Missouri Statehood Day, Aug. 10, 2021, marks an important milestone of 200 years since the Missouri Territory became the 24th state to enter the Union. More than 200 bicentennial events are taking place this year, statewide, with major public events scheduled in August. Events are being developed with COVID-19 safety measures during the pandemic and in-person activities will adhere to local and state health guidelines at the time of the event. Some events will also be live streamed for Missourians unable to attend in person. Among the major events planned to commemorate the bicentennial include the Together for 21 Fest organized by the State Historical Society of Missouri and the University of Missouri. The three-day festival, Aug. 6-8, will be held at the Center for Missouri Studies and the MU campus in Columbia. The event will include live music, folk art demonstrations, children’s programming, talks/lectures, documentary film screenings and bicentennial traveling exhibits.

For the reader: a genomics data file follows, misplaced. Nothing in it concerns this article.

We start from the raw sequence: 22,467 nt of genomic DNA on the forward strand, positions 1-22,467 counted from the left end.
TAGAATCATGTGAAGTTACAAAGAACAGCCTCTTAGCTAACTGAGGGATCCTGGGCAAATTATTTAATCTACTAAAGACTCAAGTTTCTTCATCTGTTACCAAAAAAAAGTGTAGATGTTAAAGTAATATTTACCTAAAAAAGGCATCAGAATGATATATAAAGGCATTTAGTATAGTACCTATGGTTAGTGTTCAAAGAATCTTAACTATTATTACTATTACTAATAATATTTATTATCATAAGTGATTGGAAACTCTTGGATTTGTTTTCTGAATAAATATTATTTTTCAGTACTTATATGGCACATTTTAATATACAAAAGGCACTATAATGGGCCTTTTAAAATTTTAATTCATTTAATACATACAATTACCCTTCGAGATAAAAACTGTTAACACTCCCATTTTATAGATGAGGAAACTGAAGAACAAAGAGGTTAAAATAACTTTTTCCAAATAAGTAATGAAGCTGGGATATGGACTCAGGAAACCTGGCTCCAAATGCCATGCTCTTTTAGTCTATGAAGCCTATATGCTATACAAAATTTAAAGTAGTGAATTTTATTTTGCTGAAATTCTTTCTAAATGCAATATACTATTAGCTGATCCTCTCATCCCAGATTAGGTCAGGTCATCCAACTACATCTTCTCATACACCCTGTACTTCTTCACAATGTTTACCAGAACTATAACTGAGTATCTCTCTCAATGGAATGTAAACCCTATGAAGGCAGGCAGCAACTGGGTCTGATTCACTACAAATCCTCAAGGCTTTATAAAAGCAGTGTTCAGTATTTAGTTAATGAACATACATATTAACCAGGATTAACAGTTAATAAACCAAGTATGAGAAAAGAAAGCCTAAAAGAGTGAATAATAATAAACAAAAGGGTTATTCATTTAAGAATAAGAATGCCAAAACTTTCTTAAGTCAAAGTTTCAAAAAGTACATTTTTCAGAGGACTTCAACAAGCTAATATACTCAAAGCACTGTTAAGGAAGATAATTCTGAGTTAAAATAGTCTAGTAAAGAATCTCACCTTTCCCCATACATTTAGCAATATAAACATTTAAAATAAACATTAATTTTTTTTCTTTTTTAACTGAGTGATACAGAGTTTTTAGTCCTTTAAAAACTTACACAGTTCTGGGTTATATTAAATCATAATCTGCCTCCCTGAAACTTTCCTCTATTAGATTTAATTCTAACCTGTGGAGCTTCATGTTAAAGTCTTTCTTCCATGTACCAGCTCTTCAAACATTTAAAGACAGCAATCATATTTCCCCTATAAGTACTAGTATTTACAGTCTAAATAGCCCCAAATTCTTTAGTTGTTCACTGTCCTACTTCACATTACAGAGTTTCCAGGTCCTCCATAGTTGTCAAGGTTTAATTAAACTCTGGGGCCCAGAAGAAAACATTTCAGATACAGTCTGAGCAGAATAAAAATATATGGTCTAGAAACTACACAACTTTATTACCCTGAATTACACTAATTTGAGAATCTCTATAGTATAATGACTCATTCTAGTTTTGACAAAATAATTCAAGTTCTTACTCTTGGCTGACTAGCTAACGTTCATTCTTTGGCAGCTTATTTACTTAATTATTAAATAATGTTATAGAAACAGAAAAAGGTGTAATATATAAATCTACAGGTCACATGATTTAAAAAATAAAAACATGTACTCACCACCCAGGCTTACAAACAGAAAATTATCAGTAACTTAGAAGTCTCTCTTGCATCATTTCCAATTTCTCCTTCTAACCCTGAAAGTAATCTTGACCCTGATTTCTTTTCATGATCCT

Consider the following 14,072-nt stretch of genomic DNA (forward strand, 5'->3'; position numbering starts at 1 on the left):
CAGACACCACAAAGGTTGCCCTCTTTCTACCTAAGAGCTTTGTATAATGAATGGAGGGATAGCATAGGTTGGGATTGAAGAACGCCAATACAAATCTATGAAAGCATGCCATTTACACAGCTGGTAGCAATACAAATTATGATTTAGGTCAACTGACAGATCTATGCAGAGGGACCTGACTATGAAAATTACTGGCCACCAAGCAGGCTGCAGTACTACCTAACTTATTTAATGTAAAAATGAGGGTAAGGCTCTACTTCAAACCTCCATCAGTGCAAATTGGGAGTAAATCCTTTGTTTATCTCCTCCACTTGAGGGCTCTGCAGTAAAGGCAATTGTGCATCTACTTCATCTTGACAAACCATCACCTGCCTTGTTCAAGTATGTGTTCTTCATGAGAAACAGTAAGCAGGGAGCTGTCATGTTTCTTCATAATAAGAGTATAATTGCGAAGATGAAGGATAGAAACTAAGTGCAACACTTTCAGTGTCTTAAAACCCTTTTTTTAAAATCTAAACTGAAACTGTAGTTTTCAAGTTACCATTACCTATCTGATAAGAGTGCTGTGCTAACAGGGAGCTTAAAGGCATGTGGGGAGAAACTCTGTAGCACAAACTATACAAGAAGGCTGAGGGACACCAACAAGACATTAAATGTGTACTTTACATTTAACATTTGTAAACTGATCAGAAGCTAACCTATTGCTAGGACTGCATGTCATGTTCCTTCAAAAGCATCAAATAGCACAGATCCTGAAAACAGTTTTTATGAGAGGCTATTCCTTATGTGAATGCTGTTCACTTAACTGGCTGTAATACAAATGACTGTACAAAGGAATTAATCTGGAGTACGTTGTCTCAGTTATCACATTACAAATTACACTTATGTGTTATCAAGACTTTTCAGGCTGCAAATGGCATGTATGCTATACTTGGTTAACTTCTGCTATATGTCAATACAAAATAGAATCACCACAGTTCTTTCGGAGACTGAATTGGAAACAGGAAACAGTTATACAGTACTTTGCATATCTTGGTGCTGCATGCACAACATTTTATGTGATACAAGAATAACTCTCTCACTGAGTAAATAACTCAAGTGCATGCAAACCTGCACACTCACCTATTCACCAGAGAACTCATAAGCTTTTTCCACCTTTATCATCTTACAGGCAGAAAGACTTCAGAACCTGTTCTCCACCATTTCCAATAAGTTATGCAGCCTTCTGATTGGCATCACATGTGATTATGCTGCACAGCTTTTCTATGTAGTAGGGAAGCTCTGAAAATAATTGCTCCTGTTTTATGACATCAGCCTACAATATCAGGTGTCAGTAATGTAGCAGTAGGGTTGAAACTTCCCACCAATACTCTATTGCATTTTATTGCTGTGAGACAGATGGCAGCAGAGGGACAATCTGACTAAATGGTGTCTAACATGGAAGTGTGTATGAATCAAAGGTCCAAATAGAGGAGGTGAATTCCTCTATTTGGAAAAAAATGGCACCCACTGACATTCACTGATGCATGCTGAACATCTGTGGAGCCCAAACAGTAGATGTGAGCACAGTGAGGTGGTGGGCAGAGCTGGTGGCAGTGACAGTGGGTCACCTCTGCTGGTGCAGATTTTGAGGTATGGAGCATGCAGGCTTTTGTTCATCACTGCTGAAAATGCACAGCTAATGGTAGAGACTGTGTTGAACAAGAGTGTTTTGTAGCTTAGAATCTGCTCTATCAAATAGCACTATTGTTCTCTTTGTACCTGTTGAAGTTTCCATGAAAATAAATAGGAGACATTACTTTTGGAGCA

On Saturday, Aug. 7, 2021, First Missouri State Capitol State Historic Site will host a bicentennial commemoration event for the public in St. Charles. The historic site is where Missouri’s first legislature met from 1821 to 1826 before the State Capitol was moved to Jefferson City. Tour the historic rooms where statehood began, attend lectures and walk the stationary parade route. The event is being organized by Missouri State Parks.
Jefferson City will be the location for several days of bicentennial festivities open to the public Sunday, Aug. 8, and Tuesday, Aug. 10, at the State Capitol in Jefferson City. These events include a Gold Star Memorial dedication, the dedication of the Bicentennial Bridge, a Statehood Day ceremony in conjunction with a U.S. Naturalization ceremony and an ice cream social. The Missouri Bicentennial Commission is planning the State Capitol events, including an invite to communities to celebrate Missouri’s birthday Aug. 10 with an ice cream social. The commission is asking communities to sign up for the statewide ice cream social at missouri2021.org; plan their community celebration and share photos using the hashtag #ScoopsAcrossMissouri.